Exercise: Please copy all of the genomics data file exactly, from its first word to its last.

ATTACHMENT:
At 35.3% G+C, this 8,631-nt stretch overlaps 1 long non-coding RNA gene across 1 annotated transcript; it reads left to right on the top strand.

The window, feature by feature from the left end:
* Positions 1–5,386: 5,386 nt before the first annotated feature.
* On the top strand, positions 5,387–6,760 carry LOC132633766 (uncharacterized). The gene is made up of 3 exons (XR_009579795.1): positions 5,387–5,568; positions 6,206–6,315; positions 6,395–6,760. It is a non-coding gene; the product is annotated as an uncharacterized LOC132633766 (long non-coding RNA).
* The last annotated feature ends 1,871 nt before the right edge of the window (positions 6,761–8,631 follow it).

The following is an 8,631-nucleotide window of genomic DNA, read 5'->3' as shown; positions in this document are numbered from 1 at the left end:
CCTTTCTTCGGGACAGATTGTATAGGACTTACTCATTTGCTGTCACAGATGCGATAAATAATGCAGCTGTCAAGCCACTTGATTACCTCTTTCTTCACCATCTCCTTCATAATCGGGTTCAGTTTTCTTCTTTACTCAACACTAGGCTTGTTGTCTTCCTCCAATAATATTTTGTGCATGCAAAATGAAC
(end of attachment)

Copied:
At 35.3% G+C, this 8,631-nt stretch overlaps 1 long non-coding RNA gene across 1 annotated transcript; it reads left to right on the top strand.

The window, feature by feature from the left end:
* Positions 1–5,386: 5,386 nt before the first annotated feature.
* On the top strand, positions 5,387–6,760 carry LOC132633766 (uncharacterized). The gene is made up of 3 exons (XR_009579795.1): positions 5,387–5,568; positions 6,206–6,315; positions 6,395–6,760. It is a non-coding gene; the product is annotated as an uncharacterized LOC132633766 (long non-coding RNA).
* The last annotated feature ends 1,871 nt before the right edge of the window (positions 6,761–8,631 follow it).

The following is an 8,631-nucleotide window of genomic DNA, read 5'->3' as shown; positions in this document are numbered from 1 at the left end:
CCTTTCTTCGGGACAGATTGTATAGGACTTACTCATTTGCTGTCACAGATGCGATAAATAATGCAGCTGTCAAGCCACTTGATTACCTCTTTCTTCACCATCTCCTTCATAATCGGGTTCAGTTTTCTTCTTTACTCAACACTAGGCTTGTTGTCTTCCTCCAATAATATTTTGTGCATGCAAAATGAAC